Mike Darlington, CEO of Monstercat, and Jake Udell, founder of Metalink, talk to NFT Steez about the future of Web3 and music NFTs.
Mike Darlington, CEO of the electronic music platform Monstercat, and Jake Udell, founder of the social NFT platform Metalink, both say that bear markets are a good time to come up with new ideas and make new products. During this week’s episode of NFT Steez, a bi-weekly Twitter Space hosted by Cointelegraph analysts, both Darlington and Udell agreed that the future is bright for crypto and especially for music NFTs.
During the interview, Darlington and Udell talked about how important it is to look into projects with “sustainable teams” that keep building no matter what the market is doing. They also told investors to learn from the opportunities that came up at the peak of the bull market.
Darlington says that music NFTs haven’t necessarily become a “trend” yet, but he hopes that they will in the next bull market. Profile picture (PFP) NFTs, on the other hand, are a “monster of their own,” but music NFTs can do as well as photography or art NFTs.
Music NFTs will help both artists and communities.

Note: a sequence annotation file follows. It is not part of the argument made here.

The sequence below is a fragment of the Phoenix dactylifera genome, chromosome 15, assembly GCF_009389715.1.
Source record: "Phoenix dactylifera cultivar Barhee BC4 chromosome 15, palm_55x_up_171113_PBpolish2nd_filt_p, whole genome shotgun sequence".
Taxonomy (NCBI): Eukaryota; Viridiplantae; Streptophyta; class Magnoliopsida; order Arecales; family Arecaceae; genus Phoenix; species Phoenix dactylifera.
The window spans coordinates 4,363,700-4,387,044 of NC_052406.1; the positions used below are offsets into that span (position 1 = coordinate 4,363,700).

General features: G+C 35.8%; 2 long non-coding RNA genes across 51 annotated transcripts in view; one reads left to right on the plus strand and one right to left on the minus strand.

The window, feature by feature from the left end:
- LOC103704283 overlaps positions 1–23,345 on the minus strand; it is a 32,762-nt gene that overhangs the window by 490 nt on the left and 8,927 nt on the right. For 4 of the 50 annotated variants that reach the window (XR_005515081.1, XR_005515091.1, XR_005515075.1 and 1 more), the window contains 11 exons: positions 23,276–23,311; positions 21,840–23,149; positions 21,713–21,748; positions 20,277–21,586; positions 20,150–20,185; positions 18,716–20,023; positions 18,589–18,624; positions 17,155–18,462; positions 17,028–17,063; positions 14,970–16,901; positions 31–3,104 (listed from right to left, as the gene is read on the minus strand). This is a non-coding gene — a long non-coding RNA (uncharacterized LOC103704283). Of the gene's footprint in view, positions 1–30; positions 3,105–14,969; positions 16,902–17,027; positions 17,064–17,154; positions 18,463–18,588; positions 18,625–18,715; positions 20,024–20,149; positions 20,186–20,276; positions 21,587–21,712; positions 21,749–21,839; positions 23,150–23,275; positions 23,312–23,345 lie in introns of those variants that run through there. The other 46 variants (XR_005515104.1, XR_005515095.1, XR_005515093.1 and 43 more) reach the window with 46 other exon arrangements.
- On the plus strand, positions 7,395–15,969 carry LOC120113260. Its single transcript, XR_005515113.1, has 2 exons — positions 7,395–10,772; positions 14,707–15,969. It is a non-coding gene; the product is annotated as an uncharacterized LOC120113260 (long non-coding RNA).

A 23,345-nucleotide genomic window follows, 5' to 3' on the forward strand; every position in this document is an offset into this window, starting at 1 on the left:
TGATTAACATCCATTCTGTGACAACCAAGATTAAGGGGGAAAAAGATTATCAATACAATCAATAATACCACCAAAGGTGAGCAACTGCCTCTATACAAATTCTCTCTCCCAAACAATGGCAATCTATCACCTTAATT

Darlington said that creators who want to try out music NFTs should first figure out and understand “why you want to interact and why you want to get involved.”
Darlington said that some creators have come to “recognize how broken the music industry is for artists” and that music NFTs could help artists and musicians make a living.
Even though it’s not clear how sustainable the new landscape will be for artists, one “resounding truth” is that creators are not “content with the current model.” There is a willingness to be open to change, but this depends on the “format and shape that music NFTs will arrive in,” says Darlington.
Do music NFTs belong to their own genre?
Jake Udell, the founder of Metalink, mentioned how engagement levels are different on free and pay-to-use platforms, with users choosing to be more engaged on platforms they have a stake in. Udell says that when creators and users feel like they have invested in a product, they are more likely to “play around with it more and be more likely to make something out of it.”
It’s interesting that this dichotomy, in which users are invested and, in turn, given the freedom to try new things, allows for a more “active” relationship between the listener and the artist. Whether or not users care about ownership or really have it doesn’t matter as much when it comes to the culture and community that has been built around digital goods and the higher value that entities are now giving them.
Udell says that the amount of attention the NFT space got in just the last year made it possible for a “cult-like phenomenon” to happen. Web3 is the thing that ties groups together. Udell doesn’t think that “Web3 is necessarily a genre,” but he does think that it’s another way for artists to reach more people and grow their audience.
Want to know more about how music NFTs could rule the world in 2023? Don’t miss the whole Twitter conversation! Every other Friday at 12:00 p.m. ET, check out NFT Steez on Twitter. Make sure to set your alarm and notifications!